In reply, Garnett—who had spent 13 years chasing a championship—howled, "Anything is possiblllllleeeeeeeeeeee."
If you want to get a professional tennis player's attention, it's not that hard. All you have to do is yell really loud when he or she is about to serve.
You run the risk of invoking his or her eternal fury (and of getting kicked out of the arena), but it's possible. And it worked for this guy.
One year, in the midst of one of Graf's matches at Wimbledon, a fan waited for the crowd to fall silent before he yelled, "Steffi, will you marry me?"
As the crowd erupted into laughter, the normally reserved Graf smirked and shot back, "How much money do you have?"
Tom Brady has never been known for being the kind of guy who will sling a zinger during a press conference. You have to really annoy him to provoke him into saying something petty in front of the media.
Plaxico Burress was one of the few players who has ever managed to pull off this feat.
During the usual media day shenanigans prior to Super Bowl XLII, things got a beat heated between the Patriots and the Giants when Burress made a bold score prediction (and eerily, ended up being pretty darn close), calling it 23-17 in the Giants' favor.
When Brady heard about it, he shot back, "Is Plax playing defense?"
Sadly, it was Plax & Co. who got the last laugh. In fact, he gave Brady too much credit: The Pats and their record-breaking offense only ended up putting 14 on the board.
People measure their success in different ways, depending on the circumstances. Some measure it by money, others by fame, others by social status.
Professional athletes measure their success in one way: championship rings. And if you don't have any, don't bother coming after someone who does.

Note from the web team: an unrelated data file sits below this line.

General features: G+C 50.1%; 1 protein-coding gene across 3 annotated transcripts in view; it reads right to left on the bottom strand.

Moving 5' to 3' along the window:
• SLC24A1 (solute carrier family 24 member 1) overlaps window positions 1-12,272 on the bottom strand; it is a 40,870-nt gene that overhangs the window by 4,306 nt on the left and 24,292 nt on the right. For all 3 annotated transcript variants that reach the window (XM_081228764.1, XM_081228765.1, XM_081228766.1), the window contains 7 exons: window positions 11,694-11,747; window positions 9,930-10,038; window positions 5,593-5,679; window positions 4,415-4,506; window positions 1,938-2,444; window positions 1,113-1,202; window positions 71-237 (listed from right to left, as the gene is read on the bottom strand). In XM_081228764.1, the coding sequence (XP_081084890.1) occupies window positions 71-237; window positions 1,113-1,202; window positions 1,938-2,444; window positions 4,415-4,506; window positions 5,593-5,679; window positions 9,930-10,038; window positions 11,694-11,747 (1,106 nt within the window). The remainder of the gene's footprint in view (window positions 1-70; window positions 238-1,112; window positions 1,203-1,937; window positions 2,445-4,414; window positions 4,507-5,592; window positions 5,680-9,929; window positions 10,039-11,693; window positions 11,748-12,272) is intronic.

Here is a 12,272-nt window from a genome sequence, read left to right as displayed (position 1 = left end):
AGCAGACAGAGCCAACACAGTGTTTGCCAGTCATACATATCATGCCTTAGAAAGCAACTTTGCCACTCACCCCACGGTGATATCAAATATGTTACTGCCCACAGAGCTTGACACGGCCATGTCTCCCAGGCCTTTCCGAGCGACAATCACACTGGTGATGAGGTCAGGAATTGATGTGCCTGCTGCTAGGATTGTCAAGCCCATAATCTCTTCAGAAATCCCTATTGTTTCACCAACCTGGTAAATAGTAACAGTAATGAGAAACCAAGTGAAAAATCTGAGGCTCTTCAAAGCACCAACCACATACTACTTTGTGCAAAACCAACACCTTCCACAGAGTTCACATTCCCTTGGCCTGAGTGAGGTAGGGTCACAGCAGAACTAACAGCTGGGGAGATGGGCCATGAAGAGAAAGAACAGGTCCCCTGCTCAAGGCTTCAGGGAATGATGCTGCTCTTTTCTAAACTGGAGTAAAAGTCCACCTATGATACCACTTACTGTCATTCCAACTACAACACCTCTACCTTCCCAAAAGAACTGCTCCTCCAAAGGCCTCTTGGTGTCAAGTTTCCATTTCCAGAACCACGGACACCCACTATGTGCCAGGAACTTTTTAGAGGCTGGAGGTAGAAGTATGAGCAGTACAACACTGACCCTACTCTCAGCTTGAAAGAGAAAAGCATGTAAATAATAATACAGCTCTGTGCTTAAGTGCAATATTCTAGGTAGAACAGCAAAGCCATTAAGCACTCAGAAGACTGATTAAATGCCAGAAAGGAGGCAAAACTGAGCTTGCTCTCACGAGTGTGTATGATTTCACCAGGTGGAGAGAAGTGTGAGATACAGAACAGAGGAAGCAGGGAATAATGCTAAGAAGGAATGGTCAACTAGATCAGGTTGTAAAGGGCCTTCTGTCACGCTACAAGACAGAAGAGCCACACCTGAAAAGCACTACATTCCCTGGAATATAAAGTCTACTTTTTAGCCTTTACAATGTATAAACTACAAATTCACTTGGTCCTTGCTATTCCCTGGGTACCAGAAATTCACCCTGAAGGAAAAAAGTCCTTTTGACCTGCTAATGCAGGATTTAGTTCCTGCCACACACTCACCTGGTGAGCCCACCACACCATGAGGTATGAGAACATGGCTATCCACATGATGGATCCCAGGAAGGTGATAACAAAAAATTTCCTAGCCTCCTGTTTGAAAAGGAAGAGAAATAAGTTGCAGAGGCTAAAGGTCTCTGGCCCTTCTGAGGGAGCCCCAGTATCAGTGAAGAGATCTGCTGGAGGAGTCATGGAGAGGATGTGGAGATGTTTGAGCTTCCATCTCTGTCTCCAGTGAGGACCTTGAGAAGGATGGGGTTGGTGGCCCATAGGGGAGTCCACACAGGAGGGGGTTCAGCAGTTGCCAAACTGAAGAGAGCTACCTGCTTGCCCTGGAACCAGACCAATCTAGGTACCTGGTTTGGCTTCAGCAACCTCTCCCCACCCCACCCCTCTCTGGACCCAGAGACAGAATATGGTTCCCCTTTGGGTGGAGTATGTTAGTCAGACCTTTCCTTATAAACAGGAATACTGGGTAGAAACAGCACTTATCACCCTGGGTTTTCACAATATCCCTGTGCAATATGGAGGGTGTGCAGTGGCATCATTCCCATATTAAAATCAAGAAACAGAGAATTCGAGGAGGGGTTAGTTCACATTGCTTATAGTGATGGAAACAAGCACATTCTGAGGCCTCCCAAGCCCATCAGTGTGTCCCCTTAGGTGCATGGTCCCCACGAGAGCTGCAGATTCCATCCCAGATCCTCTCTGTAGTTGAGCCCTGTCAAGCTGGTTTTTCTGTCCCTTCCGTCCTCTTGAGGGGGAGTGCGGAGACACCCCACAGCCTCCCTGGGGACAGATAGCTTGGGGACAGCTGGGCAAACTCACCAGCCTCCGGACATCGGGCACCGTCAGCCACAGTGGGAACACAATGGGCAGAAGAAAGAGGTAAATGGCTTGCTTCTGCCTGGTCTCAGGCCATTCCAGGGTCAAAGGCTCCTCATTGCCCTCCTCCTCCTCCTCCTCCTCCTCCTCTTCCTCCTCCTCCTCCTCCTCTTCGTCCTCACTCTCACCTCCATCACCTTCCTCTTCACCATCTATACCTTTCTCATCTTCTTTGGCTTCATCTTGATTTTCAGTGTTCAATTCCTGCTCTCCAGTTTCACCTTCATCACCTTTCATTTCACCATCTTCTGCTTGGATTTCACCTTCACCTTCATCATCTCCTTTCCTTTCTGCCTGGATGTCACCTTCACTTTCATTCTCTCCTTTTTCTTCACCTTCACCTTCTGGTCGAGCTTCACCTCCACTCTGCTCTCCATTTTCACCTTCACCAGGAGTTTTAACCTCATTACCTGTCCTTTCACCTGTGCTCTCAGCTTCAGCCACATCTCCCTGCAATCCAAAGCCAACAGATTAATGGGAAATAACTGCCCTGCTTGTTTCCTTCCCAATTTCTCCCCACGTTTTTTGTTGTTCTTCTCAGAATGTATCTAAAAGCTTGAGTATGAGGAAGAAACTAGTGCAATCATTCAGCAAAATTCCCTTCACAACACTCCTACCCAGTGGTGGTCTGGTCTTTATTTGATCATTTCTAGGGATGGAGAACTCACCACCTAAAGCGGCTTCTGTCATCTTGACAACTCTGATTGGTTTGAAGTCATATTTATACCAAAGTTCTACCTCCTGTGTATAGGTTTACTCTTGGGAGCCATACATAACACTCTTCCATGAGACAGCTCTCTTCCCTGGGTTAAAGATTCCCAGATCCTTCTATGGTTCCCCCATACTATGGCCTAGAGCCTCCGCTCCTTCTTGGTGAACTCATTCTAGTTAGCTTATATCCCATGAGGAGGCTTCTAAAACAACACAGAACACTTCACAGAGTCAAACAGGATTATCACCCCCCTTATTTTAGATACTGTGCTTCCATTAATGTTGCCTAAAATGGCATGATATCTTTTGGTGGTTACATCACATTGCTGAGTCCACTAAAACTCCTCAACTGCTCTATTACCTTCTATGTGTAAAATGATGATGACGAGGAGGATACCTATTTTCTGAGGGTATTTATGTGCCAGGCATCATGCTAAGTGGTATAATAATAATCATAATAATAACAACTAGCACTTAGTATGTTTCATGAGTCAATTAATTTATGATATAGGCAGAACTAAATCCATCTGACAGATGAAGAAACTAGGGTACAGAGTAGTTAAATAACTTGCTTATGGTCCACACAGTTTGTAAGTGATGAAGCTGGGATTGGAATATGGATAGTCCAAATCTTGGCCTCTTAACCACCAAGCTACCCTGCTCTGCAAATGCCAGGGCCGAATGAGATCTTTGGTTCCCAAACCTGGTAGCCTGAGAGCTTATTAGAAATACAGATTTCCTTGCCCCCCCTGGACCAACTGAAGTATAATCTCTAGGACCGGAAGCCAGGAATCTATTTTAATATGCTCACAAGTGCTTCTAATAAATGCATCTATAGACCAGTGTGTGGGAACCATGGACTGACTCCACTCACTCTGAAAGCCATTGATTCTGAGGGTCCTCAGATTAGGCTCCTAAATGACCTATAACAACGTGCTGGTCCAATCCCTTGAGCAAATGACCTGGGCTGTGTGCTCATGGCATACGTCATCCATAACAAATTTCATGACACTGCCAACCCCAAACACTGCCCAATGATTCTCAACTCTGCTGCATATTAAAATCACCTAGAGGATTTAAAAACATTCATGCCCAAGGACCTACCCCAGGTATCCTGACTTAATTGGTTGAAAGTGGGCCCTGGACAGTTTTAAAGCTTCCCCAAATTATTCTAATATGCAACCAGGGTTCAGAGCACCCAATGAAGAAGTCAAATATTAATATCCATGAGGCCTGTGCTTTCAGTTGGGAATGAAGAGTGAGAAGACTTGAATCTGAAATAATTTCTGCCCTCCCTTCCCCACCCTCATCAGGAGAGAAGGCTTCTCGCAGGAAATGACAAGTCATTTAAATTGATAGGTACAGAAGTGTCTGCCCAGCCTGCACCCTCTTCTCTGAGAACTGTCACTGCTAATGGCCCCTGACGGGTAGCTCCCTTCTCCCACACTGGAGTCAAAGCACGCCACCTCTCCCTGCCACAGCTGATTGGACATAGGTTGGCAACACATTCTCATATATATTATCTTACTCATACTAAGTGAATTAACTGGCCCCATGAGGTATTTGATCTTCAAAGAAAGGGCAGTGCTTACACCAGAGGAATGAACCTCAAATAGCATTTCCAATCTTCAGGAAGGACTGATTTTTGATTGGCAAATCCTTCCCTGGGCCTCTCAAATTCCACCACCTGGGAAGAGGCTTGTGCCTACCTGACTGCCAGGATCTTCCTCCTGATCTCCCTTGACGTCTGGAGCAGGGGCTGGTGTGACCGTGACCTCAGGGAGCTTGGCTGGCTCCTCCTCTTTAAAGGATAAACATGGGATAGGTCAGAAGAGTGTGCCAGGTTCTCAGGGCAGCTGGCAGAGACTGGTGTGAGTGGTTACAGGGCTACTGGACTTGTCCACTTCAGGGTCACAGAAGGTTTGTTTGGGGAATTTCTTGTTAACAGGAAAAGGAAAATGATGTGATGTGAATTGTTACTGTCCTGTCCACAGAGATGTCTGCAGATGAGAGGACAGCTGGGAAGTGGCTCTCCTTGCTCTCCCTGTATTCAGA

Chicago's Jeremy Roenick spent a lot of time complaining about not getting a penalty shot he felt he deserved during a 1996 playoff series against Roy and the Avalanche. Roy didn't have time for Roenick's nonsense, saying Roenick wouldn't have scored anyway.
Roenick tried to keep up with Roy in the battle of the one-liners, retorting, "I'd like to know where Patrick was in Game 3—probably up trying to get his jock out of the rafters."
Roy handily won the battle, though, getting the decisive last word with this: "I can't hear what Jeremy says, because I've got my two Stanley Cup rings plugging my ears."
Back before Tiger Woods' personal life crumbled into a national disaster, he had the luxury of being sarcastic and just a little bit cocky when he conducted press conferences. Now, for the most part, he has to take it a little bit easier and play the PR game.
But there's one exception. Tiger has never liked it when anyone questioned his abilities, or his talent. He didn't like it, whether the fans, the media or other golfers were doing it.
So regardless of what's happened behind closed doors, and regardless of where his popularity ratings currently linger, Tiger isn't going to stand for nonsense. Not then, not now.
After a resurgent Tiger won the AT&T National last summer, one reporter made the mistake of asking him if he could understand why people might doubt his ability to win these days, given his injury history, his personal woes and his lack of recent major victories.
Tiger simply smirked and said, "Yeah, I won the U.S. Open on a broken leg. I can handle it."
Craig Sager has been the butt of many a joke, courtesy of the NBA. With fashion risks come inevitable fashion faux pas, and Sager has committed quite a few of those.
It's only their duty, then, for players to speak up when they see a fashion crime being committed.
Once, when Sager interviewed Shaquille O'Neal in 2008, he was wearing a horrific, watermelon-colored jacket. It was too much, as anyone with eyes could see.